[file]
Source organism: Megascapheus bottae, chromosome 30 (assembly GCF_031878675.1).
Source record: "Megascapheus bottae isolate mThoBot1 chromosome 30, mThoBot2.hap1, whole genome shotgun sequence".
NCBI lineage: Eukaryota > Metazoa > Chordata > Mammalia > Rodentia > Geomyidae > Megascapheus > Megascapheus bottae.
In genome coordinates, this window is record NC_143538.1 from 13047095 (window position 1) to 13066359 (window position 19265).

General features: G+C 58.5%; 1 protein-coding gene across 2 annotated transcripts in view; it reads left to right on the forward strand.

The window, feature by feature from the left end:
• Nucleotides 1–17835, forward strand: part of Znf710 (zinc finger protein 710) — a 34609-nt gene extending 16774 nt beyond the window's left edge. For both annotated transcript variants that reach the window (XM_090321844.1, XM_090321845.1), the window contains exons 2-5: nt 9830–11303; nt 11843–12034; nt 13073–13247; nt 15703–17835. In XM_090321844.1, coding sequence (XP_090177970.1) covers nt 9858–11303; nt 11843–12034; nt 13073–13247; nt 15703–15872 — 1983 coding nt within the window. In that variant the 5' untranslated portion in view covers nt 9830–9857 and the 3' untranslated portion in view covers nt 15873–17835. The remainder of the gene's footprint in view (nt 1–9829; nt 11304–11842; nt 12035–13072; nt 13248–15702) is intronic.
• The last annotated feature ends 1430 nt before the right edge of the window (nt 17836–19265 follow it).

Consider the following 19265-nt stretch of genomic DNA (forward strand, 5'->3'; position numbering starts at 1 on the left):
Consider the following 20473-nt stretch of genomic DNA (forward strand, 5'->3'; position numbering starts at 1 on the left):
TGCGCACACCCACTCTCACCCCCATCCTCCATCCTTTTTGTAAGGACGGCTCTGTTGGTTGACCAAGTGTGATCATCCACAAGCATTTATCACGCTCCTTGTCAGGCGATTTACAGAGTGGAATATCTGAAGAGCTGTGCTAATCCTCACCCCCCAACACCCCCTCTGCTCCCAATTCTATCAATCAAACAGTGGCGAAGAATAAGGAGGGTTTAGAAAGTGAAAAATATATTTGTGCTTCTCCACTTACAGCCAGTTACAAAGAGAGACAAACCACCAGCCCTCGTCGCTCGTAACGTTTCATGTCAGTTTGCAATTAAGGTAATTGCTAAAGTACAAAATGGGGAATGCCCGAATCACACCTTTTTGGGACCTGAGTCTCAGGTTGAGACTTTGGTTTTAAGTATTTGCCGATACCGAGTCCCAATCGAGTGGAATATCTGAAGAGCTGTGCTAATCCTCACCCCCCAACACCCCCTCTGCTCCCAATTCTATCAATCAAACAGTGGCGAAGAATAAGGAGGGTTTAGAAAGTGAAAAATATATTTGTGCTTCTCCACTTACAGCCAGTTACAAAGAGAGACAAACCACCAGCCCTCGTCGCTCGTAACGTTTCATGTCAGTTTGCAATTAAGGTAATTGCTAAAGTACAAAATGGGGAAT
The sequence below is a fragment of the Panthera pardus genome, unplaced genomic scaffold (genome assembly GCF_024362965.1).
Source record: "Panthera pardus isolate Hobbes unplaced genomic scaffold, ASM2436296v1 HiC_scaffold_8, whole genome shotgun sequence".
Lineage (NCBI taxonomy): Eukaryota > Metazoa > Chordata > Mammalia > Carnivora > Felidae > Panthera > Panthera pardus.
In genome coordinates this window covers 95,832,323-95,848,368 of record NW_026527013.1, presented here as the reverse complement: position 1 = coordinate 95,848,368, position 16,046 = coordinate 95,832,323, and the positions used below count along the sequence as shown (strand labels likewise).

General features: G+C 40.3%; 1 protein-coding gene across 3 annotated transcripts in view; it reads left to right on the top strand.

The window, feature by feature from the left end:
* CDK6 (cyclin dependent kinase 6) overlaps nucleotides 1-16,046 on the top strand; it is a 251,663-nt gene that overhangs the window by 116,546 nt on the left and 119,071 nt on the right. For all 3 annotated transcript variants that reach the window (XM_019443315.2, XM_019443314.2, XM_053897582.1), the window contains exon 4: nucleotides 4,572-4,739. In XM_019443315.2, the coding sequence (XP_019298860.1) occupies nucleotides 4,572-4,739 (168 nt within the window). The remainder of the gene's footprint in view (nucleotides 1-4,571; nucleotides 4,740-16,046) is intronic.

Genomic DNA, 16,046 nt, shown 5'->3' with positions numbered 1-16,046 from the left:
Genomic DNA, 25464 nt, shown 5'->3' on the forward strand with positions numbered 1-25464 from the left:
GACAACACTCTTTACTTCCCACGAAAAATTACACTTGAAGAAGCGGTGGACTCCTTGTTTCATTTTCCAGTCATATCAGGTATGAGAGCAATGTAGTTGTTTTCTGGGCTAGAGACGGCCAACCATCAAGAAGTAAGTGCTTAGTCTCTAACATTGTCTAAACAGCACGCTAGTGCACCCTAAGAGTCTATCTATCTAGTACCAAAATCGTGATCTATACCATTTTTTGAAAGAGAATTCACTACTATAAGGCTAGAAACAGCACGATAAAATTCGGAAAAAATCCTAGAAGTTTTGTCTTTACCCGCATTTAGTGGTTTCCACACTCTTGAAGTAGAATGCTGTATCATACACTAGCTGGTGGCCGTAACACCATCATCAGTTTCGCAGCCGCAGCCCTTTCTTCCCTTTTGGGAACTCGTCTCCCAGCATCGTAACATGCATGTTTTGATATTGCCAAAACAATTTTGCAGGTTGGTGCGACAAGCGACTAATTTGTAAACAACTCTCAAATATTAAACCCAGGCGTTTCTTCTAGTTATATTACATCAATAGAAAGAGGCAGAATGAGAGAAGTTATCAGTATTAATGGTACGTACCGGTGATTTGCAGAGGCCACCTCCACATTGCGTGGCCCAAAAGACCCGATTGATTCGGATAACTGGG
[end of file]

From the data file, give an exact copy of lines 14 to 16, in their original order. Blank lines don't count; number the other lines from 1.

Lineage (NCBI taxonomy): Eukaryota > Metazoa > Chordata > Mammalia > Carnivora > Felidae > Panthera > Panthera pardus.
In genome coordinates this window covers 95,832,323-95,848,368 of record NW_026527013.1, presented here as the reverse complement: position 1 = coordinate 95,848,368, position 16,046 = coordinate 95,832,323, and the positions used below count along the sequence as shown (strand labels likewise).

General features: G+C 40.3%; 1 protein-coding gene across 3 annotated transcripts in view; it reads left to right on the top strand.